Men can also be involved in noble projects of all kinds. One dedicated man annually arranges the well-known all-day Tisha B'Av lecture program each summer and the winter-vacation week-long learning program each December in Flatbush, Brooklyn.

There is a neighborhood in which the existing mikva was being used beyond its capacity. Another man in Flatbush was the catalyst for the construction of another mikva there (i.e. buying a lot and building an entire building!). He recruited fundraising volunteers, offered his business office facilities to design and send mailings, generated community involvement and support, organized a dinner, and personally administered the project for years.

A group of men in Boro Park, Brooklyn organizes meals provided at a recurrent Torah learning event, to attract Jews to learning Torah regularly.

A friend of mine visited Israel in the mid 1990's. One of his stops was at a school that gives free Torah education to approximately 1,000 Russian teenage boys. At one of the prayer services he saw that half of the boys did not own Tefillin. Upon his return to Brooklyn, he started an organization on his own to raise funds to buy 500 sets of kosher Tefillin (which cost a few hundred dollars per set) for the Russian boys who couldn't afford them. One of his methods is to meet with yeshiva deans to arrange involvement of the fathers of bar-mitzva age boys. When the fathers buy new Tefillin for their sons, they buy a second pair for one of the boys in the Israeli school. If the fathers can't afford to buy an extra set of Tefillin, they agree to reduce the expense of the bar-mitzva reception by the amount of the cost of Tefillin - and, thereby contribute the Tefillin for a Russian boy!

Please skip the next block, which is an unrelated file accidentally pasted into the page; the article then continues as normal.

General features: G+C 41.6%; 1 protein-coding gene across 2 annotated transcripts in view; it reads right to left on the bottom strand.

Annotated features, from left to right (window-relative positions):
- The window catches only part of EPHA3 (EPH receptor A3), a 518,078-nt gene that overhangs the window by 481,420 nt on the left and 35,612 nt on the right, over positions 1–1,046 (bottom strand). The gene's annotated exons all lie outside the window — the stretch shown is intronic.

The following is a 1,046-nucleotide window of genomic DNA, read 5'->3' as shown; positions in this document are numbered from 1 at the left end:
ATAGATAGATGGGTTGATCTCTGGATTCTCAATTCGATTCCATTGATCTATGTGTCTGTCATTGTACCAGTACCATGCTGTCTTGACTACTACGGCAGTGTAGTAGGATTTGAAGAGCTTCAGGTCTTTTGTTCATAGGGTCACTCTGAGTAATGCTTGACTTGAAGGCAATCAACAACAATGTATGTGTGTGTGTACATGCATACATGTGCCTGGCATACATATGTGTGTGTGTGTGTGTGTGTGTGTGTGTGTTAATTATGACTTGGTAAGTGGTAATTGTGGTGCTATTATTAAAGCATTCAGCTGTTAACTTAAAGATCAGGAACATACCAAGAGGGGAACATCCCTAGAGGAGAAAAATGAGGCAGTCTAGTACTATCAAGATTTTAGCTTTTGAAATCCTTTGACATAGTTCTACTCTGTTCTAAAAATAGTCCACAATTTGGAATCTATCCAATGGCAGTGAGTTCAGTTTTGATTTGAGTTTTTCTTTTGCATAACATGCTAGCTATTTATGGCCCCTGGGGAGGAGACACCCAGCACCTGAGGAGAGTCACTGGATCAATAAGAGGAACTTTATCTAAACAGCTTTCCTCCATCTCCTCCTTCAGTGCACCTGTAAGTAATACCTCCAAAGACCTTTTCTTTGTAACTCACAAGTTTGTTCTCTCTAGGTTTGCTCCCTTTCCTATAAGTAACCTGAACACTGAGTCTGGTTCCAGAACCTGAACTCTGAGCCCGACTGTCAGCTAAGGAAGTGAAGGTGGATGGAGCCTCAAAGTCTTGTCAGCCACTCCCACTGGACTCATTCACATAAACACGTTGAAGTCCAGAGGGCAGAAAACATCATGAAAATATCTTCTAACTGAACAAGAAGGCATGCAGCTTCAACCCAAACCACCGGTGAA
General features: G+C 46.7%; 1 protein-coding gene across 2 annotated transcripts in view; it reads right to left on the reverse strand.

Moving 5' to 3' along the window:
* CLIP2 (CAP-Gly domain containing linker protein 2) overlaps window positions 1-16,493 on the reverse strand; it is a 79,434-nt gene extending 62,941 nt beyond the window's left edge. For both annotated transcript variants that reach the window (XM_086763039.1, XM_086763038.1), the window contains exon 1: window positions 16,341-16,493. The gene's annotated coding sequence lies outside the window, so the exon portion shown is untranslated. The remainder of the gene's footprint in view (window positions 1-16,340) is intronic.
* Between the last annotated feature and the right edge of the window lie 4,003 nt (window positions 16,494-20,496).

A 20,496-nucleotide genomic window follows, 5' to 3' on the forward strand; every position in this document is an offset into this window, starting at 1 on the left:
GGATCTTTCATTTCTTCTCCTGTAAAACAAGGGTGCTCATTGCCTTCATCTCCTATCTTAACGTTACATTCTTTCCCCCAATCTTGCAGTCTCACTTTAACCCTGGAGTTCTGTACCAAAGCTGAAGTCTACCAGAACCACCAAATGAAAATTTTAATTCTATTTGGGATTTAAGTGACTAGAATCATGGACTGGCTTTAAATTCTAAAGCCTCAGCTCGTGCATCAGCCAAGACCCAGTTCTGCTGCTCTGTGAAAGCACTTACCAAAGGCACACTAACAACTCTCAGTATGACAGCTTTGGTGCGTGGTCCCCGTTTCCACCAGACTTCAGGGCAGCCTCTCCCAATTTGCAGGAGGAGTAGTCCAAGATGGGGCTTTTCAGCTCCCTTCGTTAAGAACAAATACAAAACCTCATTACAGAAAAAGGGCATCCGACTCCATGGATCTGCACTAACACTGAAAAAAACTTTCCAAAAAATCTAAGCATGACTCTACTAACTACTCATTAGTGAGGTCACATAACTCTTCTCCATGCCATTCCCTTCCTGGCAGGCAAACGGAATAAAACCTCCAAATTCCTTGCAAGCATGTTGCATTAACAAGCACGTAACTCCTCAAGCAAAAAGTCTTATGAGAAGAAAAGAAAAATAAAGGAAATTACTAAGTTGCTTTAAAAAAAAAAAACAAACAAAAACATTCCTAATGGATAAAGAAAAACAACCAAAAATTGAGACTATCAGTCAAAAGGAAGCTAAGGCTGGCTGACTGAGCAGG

Reb Chayim of Brisk had an open house. He considered it to be the property of Hashem. At any time, any number of people could be found eating or sleeping over, freely coming in and out as if the home were theirs. Two stories give particular insight to what a master of lovingkindness he was.